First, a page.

Election threat over budget eases
TORONTO—It looks like the battle over the Ontario budget will be settled in the legislature, not at the ballot box.
Premier Dalton McGuinty threatened to call a snap election last week after the NDP and Conservatives removed sections of the minority government’s budget.
The Liberals expected the NDP would defeat the arbitration issues—even though they believed the New Democrats had agreed not to force such changes in previous budget deals.
The NDP won several key changes, including a tax on incomes over $500,000 and more money for people on welfare and social disability, in exchange for agreeing to let the budget pass.
The Liberals were fuming after the New Democrats then teamed with the Tories to force more changes, prompting McGuinty to call NDP leader Andrea Horwath “disingenuous” and threaten an election.
The NDP dismissed the name-calling, and said it was proud of the changes made to the budget at committee yesterday and today.
“I’m hoping that today we can move past the election threats and heated language, and keep working on the results people sent us here to achieve,” NDP House leader Gilles Bisson said in a release.
The NDP’s commitment to ensuring the budget passes tomorrow “is the same as ever,” he added.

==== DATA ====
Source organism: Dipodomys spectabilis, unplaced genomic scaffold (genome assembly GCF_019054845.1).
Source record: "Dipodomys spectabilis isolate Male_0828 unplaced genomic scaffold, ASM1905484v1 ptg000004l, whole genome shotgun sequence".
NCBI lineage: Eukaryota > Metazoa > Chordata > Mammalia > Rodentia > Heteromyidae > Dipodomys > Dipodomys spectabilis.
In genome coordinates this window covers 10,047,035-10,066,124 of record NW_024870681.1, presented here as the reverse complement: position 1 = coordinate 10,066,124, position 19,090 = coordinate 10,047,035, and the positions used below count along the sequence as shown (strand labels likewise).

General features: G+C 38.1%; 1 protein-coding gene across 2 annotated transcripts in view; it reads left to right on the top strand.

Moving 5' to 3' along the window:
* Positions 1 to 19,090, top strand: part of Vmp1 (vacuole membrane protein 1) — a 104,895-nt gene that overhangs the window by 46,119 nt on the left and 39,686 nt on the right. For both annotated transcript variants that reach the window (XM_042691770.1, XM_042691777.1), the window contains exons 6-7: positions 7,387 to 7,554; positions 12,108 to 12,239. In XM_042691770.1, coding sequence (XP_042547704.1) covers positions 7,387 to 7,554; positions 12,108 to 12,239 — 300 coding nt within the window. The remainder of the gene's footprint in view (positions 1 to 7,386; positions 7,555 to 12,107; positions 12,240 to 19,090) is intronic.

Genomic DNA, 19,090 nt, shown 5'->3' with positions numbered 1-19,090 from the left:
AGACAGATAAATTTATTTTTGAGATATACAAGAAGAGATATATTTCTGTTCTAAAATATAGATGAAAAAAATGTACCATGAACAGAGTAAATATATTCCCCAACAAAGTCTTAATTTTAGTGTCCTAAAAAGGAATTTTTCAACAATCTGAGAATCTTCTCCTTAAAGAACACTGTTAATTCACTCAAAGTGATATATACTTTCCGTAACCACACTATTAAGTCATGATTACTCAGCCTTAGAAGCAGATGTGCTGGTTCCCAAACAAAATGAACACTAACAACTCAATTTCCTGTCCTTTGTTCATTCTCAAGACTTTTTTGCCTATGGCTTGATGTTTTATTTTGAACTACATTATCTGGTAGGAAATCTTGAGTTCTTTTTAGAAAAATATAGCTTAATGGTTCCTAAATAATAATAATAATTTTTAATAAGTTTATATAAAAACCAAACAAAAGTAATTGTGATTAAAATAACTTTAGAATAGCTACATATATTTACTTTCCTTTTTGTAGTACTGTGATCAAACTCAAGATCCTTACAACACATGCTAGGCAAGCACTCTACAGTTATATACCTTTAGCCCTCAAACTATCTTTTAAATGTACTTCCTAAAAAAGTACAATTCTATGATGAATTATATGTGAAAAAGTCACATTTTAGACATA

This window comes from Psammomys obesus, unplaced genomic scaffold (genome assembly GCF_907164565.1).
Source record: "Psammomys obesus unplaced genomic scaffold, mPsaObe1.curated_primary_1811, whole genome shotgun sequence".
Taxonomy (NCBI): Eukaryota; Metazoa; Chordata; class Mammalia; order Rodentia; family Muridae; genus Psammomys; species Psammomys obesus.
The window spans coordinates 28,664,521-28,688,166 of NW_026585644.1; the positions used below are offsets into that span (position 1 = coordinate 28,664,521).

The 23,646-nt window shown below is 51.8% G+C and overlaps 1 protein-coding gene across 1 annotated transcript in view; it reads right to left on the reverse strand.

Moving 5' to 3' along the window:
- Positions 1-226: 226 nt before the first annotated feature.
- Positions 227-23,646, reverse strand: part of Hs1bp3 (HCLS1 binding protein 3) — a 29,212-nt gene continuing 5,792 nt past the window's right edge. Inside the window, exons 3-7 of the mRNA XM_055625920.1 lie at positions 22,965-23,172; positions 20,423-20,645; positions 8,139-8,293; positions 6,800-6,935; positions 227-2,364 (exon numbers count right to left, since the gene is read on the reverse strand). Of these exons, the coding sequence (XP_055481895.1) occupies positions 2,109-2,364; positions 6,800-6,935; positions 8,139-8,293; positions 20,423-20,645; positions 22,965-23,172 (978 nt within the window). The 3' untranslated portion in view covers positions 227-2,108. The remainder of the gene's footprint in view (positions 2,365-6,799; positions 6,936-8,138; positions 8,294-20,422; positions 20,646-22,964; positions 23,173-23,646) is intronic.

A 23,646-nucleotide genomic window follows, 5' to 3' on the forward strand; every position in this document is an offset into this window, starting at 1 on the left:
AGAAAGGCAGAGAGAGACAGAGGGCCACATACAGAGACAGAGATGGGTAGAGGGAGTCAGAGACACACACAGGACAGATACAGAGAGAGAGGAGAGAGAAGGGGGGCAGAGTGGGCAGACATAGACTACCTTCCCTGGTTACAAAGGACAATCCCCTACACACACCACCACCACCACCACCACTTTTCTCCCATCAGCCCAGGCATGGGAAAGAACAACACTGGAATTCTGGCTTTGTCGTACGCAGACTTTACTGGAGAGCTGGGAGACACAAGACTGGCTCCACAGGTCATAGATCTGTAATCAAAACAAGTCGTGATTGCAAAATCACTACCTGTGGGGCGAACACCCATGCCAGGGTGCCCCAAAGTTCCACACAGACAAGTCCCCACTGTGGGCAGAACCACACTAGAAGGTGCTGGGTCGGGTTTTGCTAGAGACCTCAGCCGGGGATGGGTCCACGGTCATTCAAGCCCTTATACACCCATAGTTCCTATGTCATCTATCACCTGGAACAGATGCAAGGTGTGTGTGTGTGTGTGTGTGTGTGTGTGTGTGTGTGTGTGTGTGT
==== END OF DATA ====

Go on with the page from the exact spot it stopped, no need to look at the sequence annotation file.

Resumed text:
The government also was angry with the Progressive Conservatives for voting against changes to arbitration—something the opposition party had in its campaign platform last year.
“The Tories flip-flopped from their own platform promise,” said one Liberal source.
The Conservatives said they disagreed with the Liberals’ approach to updating arbitration, so they supported the NDP move to defeat it.
The Liberals said today they still were closely watching the opposition-dominated finance committee to make sure there are no more last-minute changes to their budget bill.
The legislature was scheduled to be recalled tomorrow for the crucial vote on the minority government’s budget, which automatically would trigger an election if it’s defeated.
The Conservatives have vowed to vote against the budget since it was introduced, and say it still does nothing to rein in government spending or help create jobs.
The NDP haven’t said if they will vote for the Liberal budget tomorrow or abstain and let the government out vote the Conservatives to pass their fiscal plan.
The New Democrats oppose budget provisions that would allow the Liberals to privatize services, and complained the government teamed with the Conservatives “who have no problem with a reckless sell-off of government assets,” said Bisson.